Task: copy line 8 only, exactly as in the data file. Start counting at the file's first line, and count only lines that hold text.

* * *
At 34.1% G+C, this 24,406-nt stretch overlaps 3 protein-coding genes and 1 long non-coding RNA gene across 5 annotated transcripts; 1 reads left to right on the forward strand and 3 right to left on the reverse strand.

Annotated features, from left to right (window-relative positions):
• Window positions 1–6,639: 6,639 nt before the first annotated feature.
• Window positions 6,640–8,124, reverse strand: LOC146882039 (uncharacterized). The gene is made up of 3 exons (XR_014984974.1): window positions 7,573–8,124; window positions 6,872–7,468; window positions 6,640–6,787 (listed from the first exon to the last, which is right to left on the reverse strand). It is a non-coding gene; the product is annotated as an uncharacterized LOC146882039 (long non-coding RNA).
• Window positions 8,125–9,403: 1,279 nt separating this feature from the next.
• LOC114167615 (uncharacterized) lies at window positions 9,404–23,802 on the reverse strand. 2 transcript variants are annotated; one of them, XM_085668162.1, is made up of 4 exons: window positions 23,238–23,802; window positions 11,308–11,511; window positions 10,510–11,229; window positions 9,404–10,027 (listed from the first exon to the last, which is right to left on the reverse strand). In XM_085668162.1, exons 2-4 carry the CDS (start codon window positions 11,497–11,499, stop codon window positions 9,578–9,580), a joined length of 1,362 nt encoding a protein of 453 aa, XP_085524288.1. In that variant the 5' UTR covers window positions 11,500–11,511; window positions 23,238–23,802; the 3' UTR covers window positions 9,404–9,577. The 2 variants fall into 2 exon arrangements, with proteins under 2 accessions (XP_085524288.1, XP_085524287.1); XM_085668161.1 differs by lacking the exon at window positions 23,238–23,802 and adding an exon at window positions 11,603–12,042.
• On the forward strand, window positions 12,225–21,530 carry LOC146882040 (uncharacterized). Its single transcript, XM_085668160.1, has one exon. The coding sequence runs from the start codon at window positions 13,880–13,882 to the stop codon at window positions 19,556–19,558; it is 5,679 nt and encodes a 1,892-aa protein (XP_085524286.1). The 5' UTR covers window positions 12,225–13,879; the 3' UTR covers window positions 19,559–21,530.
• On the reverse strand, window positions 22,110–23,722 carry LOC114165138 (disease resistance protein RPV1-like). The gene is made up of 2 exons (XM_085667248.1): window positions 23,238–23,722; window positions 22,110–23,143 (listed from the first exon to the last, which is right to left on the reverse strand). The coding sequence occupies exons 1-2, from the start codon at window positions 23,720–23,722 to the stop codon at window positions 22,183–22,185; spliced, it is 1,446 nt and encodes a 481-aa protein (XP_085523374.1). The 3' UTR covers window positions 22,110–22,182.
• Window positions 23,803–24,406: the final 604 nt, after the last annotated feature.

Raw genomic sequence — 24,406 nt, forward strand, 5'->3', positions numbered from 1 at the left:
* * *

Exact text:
• On the reverse strand, window positions 22,110–23,722 carry LOC114165138 (disease resistance protein RPV1-like). The gene is made up of 2 exons (XM_085667248.1): window positions 23,238–23,722; window positions 22,110–23,143 (listed from the first exon to the last, which is right to left on the reverse strand). The coding sequence occupies exons 1-2, from the start codon at window positions 23,720–23,722 to the stop codon at window positions 22,183–22,185; spliced, it is 1,446 nt and encodes a 481-aa protein (XP_085523374.1). The 3' UTR covers window positions 22,110–22,182.